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Jacqui Dankworth: I Can't Help Pouring My Heart Out

By Published: August 15, 2011
The other John Dankworth song is "The Man," with lyrics by Jacqui. In contrast to the title song this is a more upbeat, humorous, number. It's also the only track that features Sir John's alto saxophone playing. "Dad wrote the tune as a piece for his small band, his quintet, about five or six years ago. Then we did a music library project—songs for films and television—for a company called Audio Network. I wrote lyrics for about ten of dad's tunes. 'The Man' was one of them. We recorded it for this album before dad passed away, and after he died I rang Audio Network and asked for the recording of dad's solo. It was miraculous—it was exactly the same tempo as the album version. We've done the song in so many tempos, no click tracks or anything, but his solo just fitted exactly with the chosen version: no trickery, it just slotted in." She adds, with obvious pride, "So he's on the album. Even after his death he still manages to get on to the recording."

Although that alto solo is Sir John's only performance, his personality is stamped across the album through his arrangements, and also through his vocal presence on "A Nightingale Sang In Berkeley Square" and "The Man." On both tunes Sir John can be heard organizing the recording, counting in the musicians. "We did that at the beginning and the end of the album: we thought it made a nice sort of 'bookend' for the recording. It's important for people to know that he was involved in it, that he was very much part of the whole process."

The lineup of musicians on It Happens Quietly is outstanding: almost a who's who of contemporary straight-ahead British jazz. Some, such as drummer Steve Brown, have worked with both Jacqui and Sir John over many years. The selection of these musicians was another collaboration: "The rhythm players are people I've worked with a lot. Malcolm Edmonstone is my regular pianist and musical director, I've worked with him for ten years or more. Chris Allard, the guitarist, is also in my band." Jacqui's brother Alec Dankworth plays bass on most of the tunes, with Steve Watts taking on the role for three numbers. "Alec is on the numbers from the first session, the session which we did in mum and dad's house. He couldn't make the second session, which was in London, so Steve came on for that one." There's a large wind section, featuring yet more top players. "Yeah, that's true. Henry Lowther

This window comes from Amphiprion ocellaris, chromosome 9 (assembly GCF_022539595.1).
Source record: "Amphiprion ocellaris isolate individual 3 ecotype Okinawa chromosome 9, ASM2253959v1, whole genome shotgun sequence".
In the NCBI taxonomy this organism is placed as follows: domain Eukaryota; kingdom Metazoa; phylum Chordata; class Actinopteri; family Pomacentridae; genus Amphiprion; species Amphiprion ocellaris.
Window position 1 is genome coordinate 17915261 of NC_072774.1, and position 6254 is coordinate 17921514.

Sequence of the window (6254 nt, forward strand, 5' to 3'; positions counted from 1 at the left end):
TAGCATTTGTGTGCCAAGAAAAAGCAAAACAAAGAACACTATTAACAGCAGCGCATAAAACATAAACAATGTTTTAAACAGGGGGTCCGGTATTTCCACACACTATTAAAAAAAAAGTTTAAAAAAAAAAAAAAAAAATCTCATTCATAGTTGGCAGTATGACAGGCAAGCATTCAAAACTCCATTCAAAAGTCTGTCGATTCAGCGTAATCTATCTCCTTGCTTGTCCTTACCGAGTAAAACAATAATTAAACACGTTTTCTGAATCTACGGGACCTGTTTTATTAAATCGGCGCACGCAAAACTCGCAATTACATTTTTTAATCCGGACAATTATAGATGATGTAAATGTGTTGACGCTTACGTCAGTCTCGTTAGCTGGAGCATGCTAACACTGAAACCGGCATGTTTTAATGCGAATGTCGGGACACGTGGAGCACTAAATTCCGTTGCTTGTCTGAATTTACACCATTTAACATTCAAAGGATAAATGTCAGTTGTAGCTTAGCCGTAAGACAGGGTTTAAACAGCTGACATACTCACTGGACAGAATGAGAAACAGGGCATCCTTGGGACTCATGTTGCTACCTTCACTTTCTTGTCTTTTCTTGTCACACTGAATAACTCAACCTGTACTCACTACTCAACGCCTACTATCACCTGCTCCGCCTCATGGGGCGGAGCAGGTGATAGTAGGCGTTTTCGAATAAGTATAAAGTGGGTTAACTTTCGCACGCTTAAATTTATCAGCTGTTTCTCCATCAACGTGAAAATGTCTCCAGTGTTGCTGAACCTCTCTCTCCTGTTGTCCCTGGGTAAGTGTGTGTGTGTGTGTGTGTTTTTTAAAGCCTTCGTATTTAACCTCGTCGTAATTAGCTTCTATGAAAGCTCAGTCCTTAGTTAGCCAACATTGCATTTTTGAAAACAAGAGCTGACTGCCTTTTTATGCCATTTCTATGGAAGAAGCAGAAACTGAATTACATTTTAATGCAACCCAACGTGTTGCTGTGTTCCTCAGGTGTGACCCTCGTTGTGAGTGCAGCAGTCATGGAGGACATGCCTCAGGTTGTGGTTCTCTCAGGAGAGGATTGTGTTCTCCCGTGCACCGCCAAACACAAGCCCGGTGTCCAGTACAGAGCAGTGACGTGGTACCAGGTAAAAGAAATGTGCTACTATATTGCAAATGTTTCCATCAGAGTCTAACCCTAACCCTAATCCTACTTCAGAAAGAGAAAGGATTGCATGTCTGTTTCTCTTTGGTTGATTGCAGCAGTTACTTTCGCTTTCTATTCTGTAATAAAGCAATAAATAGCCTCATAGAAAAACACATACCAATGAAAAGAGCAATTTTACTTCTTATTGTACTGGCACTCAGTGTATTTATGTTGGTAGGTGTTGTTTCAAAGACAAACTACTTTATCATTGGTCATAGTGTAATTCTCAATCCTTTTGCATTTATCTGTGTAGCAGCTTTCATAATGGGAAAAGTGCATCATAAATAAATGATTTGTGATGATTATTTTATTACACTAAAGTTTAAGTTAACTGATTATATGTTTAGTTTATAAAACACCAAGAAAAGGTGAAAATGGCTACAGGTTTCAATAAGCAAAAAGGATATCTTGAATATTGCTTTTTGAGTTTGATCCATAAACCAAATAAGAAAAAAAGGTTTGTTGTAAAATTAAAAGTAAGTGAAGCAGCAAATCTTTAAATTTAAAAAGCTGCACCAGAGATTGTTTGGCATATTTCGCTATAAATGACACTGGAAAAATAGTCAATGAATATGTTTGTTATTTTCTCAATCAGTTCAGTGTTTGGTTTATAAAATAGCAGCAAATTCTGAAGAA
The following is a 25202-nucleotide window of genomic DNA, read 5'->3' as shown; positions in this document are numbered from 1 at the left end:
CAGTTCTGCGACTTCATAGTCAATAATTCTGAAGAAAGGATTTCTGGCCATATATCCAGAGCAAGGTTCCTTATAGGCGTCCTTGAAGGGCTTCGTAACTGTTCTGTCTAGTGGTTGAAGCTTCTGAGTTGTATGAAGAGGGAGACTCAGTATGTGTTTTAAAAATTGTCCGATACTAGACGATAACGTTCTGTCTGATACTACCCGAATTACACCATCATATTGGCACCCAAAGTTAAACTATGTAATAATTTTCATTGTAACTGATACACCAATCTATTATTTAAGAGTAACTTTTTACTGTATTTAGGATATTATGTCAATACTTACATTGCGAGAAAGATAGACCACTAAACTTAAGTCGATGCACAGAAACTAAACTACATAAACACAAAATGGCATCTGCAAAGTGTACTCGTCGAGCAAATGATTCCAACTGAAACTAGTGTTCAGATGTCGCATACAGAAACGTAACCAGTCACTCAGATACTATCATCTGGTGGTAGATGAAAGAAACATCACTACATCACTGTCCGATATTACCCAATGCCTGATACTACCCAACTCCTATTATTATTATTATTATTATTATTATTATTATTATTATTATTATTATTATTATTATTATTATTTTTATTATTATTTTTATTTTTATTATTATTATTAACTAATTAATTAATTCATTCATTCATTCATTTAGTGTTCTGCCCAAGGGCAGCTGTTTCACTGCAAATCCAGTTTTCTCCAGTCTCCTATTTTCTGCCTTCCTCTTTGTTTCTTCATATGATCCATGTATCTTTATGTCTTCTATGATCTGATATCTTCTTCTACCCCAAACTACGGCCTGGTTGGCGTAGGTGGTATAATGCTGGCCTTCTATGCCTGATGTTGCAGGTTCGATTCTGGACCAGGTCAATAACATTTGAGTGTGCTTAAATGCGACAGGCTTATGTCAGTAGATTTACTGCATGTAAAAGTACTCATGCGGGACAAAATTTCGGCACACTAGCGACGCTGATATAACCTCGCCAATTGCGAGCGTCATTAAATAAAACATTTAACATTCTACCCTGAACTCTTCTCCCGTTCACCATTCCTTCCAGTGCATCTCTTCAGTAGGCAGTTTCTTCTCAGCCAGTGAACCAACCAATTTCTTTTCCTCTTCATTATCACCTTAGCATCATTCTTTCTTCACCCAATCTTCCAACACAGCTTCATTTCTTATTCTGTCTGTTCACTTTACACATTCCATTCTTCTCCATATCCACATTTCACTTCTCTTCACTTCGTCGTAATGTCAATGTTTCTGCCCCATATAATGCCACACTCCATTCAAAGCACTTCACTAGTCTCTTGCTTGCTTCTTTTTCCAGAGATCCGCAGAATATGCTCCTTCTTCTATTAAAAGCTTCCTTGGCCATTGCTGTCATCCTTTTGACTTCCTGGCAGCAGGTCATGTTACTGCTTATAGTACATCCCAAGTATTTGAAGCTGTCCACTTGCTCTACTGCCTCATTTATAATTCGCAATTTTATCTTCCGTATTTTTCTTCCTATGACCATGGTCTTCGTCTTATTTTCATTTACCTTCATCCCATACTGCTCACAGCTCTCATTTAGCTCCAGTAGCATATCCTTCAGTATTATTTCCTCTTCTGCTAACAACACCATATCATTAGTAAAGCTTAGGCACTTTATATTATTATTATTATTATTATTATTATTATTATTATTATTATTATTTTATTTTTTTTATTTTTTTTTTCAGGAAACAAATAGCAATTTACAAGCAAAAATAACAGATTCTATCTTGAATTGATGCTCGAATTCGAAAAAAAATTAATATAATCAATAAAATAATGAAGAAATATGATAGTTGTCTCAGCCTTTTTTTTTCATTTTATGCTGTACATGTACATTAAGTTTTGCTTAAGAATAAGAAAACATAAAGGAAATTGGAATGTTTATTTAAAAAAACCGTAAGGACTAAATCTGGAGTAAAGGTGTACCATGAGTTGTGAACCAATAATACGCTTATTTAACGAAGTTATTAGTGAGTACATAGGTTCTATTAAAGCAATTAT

Henry Lowther
Henry Lowther
played trumpet in dad's band for many years, Jimmy Hastings has been a very loyal friend and band mate to dad as well. Karen Sharp and Tim Garland
Tim Garland
Tim Garland
are both sax players who my dad admired. Dad nurtured Tim from an early age—not that he needed much nurturing."

On tour there will be different combinations of players, varying by venue and event and ranging from trios to larger ensembles with strings. "We've got different versions of the arrangements, but it's nice to have Ben Davis on cello because you can then hint at the full string arrangements. We are aiming to do some gigs with the orchestra next year: we'll also be doing a concert at the Royal Northern College of Music in Manchester later this year, with a string section formed by the students."

The string arrangements are one of the most striking elements of the album. There's a lush romanticism to some of them that, while they are very definitely contemporary, gives them a feel that harks back to the '30s and '40s. Jacqui pauses for a few seconds to consider this before replying. "I'm not sure if dad would like that interpretation or not. He was composing right up until he died and it certainly wasn't a deliberate thing, to try to recreate that period's sound. But I'm glad it's got that classic feel."

Jacqui and Alec are the children of one of Britain's best know and best loved musical partnerships, household names since the '60s. How did that impact on her childhood? "Looking back, I suppose it was extraordinary but at the time it never really felt like that. We were fairly scruffy kids, climbing trees and running around. I went to the local primary school, then boarding school when I was eight years old ... I think it's hard to think back that far. At the time it just felt normal. It certainly didn't feel like a celebrity life: my parents always had their feet on the ground."

Jacqui's parents were both talented individuals, and a central part of the British music scene, so following in their footsteps in some way seemed inevitable. "I don't think there was ever a time when I thought I would do something else. There was never anything else I was any good at, to be honest," she says, laughing. Jacqui's first move was not into singing, however, but acting. Eventually, her singing career took precedence and acting was put to one side, but she is once again looking towards acting. "I've just got an agent again, in the last few months. It was quite hard, coming back after I hadn't done anything for a while, but we'll see how it goes."

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